But the global market is increasingly competitive – and that position is not ours by rights.

Dr. McAndrew’s report has charted the extraordinary resilience of the UK art market as it bounces back from the bleak months of the pandemic.

It has been able to draw on its great wealth of expertise and dynamism to overcome the challenges of COVID-19 – and those will be invaluable resources to draw on as it faces the challenges of the future. 

But Government must play its part too. That is why I am glad to join you today – and glad to have ongoing relationship we do with the British Art Market Federation reassure you that we recognise what a great asset we have in the UK art market, and that we stand behind the sector as it works to retain its international competitive edge – and to remain a great British success story long into the future.

I know, from my conversations with Anthony and others, that leaving the European Union has brought new processes, not all of them favourable.

But having sovereign control of our borders has also brought the opportunity to innovate; to review and refine our customs rules.  

We have already revoked the EU Regulation which will require import licences and importer statements for many cultural goods when it comes into effect in 2025, so that it will not apply to imports into Great Britain.

Our ambition is to have the world’s most effective border – and I am grateful to all those who have already made time to engage with our officials on the development of the new Single Trade Window.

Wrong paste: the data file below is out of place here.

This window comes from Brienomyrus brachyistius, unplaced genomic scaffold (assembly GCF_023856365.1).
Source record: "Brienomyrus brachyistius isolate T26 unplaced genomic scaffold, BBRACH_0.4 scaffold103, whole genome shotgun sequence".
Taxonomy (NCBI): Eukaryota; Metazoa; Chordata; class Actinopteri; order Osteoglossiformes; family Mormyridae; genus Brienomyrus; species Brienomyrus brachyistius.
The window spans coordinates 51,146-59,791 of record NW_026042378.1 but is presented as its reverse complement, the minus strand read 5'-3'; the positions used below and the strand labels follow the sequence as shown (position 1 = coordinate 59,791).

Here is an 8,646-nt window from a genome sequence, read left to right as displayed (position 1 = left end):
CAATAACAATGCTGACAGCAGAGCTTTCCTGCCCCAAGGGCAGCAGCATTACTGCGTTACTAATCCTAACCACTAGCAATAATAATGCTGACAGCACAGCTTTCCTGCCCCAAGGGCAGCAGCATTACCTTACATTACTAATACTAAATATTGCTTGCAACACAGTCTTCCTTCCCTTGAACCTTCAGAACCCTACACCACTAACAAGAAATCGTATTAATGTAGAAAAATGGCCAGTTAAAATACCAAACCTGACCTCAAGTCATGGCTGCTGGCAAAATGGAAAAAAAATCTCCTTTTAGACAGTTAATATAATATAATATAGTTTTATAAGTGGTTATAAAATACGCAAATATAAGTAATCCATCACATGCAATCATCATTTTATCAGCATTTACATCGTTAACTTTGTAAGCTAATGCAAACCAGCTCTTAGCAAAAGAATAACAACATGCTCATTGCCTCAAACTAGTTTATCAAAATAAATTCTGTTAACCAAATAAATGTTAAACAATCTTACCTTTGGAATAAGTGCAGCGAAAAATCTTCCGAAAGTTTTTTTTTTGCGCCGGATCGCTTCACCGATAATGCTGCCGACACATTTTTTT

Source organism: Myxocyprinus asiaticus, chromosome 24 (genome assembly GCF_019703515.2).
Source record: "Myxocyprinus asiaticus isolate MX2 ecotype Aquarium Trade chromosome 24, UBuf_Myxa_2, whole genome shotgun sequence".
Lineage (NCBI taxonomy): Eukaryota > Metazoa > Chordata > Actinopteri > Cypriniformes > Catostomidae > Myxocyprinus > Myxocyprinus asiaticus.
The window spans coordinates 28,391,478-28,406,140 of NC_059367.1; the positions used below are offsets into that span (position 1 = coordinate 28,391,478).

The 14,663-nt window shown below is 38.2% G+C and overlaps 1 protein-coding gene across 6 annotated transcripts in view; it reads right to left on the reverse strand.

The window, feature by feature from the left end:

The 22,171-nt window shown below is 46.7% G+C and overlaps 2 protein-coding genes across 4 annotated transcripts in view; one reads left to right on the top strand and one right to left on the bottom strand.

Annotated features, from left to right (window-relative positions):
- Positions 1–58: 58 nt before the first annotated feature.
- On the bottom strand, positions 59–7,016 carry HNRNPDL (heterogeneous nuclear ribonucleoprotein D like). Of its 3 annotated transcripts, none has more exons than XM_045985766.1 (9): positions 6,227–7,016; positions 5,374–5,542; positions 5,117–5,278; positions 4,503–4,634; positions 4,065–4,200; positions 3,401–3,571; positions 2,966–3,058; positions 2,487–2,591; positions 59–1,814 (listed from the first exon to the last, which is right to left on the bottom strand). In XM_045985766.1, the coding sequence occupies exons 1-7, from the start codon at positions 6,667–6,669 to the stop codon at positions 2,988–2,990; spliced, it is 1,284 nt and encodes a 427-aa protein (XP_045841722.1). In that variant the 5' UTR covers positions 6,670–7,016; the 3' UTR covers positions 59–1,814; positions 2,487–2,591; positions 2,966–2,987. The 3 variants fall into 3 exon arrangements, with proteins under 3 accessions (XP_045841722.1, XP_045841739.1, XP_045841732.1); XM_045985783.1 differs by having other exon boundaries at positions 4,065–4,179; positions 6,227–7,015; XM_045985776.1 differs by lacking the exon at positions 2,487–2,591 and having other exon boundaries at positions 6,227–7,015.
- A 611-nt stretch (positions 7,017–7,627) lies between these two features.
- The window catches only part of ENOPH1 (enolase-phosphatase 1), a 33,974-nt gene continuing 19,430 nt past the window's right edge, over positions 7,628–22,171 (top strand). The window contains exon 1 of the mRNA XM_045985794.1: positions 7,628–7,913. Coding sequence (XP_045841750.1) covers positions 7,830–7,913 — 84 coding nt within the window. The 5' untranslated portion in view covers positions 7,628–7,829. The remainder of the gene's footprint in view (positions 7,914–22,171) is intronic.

That will provide a gateway between businesses and our border processes and systems – including, in time,  export licences which I am glad to say are in the process of being digitised by our colleagues at the Arts Council.  

This will allow people to meet their import, export and transit obligations by submitting information once, and in one place. 

We are also reviewing Temporary Admission to reduce administrative burdens and simplify the rules – further evidence, I hope you will agree, that the Government is listening to the UK art market. 

We know that you make frequent use of the Temporary Admission procedure, and are grateful for the constructive approach taken by the British Art Market Federation and art market practitioners in their responses to the recent public consultation.  

We are considering what you have told us carefully and plan further engagement, including with the art market, in the New Year. So please do keep talking to us about it. 

So I hope you will see that the Government is watching not just with pride at what we have at present, but a determination to preserve it – and with appreciation for all the evidence you bring to us which helps us in our conversations across government.

Chief among that, of course, is Dr. McAndrew’s annual report – an invaluable source of information, So I’m delighted to be here today and looking forward to hearing the evidence within it. 

Thanks for having me.

Department for Culture, Media and Sport
Lord Parkinson of Whitley Bay